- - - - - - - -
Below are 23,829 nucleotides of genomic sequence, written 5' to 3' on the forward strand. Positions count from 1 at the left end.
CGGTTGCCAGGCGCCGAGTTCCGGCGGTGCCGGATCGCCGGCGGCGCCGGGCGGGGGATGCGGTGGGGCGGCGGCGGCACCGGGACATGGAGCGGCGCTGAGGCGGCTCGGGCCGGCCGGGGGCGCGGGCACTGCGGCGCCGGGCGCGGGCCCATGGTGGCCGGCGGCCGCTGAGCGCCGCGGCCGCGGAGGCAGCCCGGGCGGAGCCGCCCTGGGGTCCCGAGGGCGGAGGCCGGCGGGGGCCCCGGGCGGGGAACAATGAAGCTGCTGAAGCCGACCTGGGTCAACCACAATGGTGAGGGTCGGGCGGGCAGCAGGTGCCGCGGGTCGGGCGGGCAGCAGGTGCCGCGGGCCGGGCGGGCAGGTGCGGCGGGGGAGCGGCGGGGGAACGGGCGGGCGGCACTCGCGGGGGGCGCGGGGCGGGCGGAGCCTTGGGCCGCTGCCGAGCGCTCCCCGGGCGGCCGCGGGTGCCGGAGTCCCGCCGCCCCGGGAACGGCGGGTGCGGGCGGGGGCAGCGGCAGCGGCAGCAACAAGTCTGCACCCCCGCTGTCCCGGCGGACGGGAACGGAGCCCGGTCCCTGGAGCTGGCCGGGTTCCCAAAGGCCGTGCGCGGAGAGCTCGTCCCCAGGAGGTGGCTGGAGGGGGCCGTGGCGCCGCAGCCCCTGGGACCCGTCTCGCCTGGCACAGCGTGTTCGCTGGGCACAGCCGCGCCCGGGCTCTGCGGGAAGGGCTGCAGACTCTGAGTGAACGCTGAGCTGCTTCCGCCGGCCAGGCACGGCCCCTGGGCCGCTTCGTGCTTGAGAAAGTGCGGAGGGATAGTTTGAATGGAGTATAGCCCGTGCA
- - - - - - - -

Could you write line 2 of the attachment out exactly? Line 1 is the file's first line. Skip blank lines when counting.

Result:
CGGTTGCCAGGCGCCGAGTTCCGGCGGTGCCGGATCGCCGGCGGCGCCGGGCGGGGGATGCGGTGGGGCGGCGGCGGCACCGGGACATGGAGCGGCGCTGAGGCGGCTCGGGCCGGCCGGGGGCGCGGGCACTGCGGCGCCGGGCGCGGGCCCATGGTGGCCGGCGGCCGCTGAGCGCCGCGGCCGCGGAGGCAGCCCGGGCGGAGCCGCCCTGGGGTCCCGAGGGCGGAGGCCGGCGGGGGCCCCGGGCGGGGAACAATGAAGCTGCTGAAGCCGACCTGGGTCAACCACAATGGTGAGGGTCGGGCGGGCAGCAGGTGCCGCGGGTCGGGCGGGCAGCAGGTGCCGCGGGCCGGGCGGGCAGGTGCGGCGGGGGAGCGGCGGGGGAACGGGCGGGCGGCACTCGCGGGGGGCGCGGGGCGGGCGGAGCCTTGGGCCGCTGCCGAGCGCTCCCCGGGCGGCCGCGGGTGCCGGAGTCCCGCCGCCCCGGGAACGGCGGGTGCGGGCGGGGGCAGCGGCAGCGGCAGCAACAAGTCTGCACCCCCGCTGTCCCGGCGGACGGGAACGGAGCCCGGTCCCTGGAGCTGGCCGGGTTCCCAAAGGCCGTGCGCGGAGAGCTCGTCCCCAGGAGGTGGCTGGAGGGGGCCGTGGCGCCGCAGCCCCTGGGACCCGTCTCGCCTGGCACAGCGTGTTCGCTGGGCACAGCCGCGCCCGGGCTCTGCGGGAAGGGCTGCAGACTCTGAGTGAACGCTGAGCTGCTTCCGCCGGCCAGGCACGGCCCCTGGGCCGCTTCGTGCTTGAGAAAGTGCGGAGGGATAGTTTGAATGGAGTATAGCCCGTGCA